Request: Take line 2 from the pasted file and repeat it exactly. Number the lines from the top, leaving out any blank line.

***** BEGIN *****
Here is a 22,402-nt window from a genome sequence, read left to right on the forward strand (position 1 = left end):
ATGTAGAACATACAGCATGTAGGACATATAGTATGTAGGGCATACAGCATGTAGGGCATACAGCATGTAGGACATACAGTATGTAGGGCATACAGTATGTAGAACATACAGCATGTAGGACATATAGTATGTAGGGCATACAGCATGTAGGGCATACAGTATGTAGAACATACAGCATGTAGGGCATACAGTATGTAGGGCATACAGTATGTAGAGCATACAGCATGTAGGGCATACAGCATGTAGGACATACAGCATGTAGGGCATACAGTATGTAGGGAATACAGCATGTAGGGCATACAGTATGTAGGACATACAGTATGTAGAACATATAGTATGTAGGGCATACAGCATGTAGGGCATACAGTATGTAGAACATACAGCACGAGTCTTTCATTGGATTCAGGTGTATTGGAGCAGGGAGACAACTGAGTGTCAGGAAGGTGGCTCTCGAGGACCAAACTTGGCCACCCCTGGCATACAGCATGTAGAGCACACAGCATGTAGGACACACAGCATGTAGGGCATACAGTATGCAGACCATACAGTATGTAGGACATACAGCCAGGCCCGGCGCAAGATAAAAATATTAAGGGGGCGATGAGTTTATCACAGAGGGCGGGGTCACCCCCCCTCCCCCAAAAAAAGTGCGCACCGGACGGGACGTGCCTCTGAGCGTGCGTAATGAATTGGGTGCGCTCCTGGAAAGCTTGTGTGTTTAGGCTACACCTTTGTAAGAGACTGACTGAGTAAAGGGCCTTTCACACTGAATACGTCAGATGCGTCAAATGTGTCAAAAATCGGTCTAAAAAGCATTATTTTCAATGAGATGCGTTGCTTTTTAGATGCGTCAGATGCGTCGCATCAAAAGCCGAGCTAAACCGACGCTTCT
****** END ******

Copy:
ATGTAGAACATACAGCATGTAGGACATATAGTATGTAGGGCATACAGCATGTAGGGCATACAGCATGTAGGACATACAGTATGTAGGGCATACAGTATGTAGAACATACAGCATGTAGGACATATAGTATGTAGGGCATACAGCATGTAGGGCATACAGTATGTAGAACATACAGCATGTAGGGCATACAGTATGTAGGGCATACAGTATGTAGAGCATACAGCATGTAGGGCATACAGCATGTAGGACATACAGCATGTAGGGCATACAGTATGTAGGGAATACAGCATGTAGGGCATACAGTATGTAGGACATACAGTATGTAGAACATATAGTATGTAGGGCATACAGCATGTAGGGCATACAGTATGTAGAACATACAGCACGAGTCTTTCATTGGATTCAGGTGTATTGGAGCAGGGAGACAACTGAGTGTCAGGAAGGTGGCTCTCGAGGACCAAACTTGGCCACCCCTGGCATACAGCATGTAGAGCACACAGCATGTAGGACACACAGCATGTAGGGCATACAGTATGCAGACCATACAGTATGTAGGACATACAGCCAGGCCCGGCGCAAGATAAAAATATTAAGGGGGCGATGAGTTTATCACAGAGGGCGGGGTCACCCCCCCTCCCCCAAAAAAAGTGCGCACCGGACGGGACGTGCCTCTGAGCGTGCGTAATGAATTGGGTGCGCTCCTGGAAAGCTTGTGTGTTTAGGCTACACCTTTGTAAGAGACTGACTGAGTAAAGGGCCTTTCACACTGAATACGTCAGATGCGTCAAATGTGTCAAAAATCGGTCTAAAAAGCATTATTTTCAATGAGATGCGTTGCTTTTTAGATGCGTCAGATGCGTCGCATCAAAAGCCGAGCTAAACCGACGCTTCT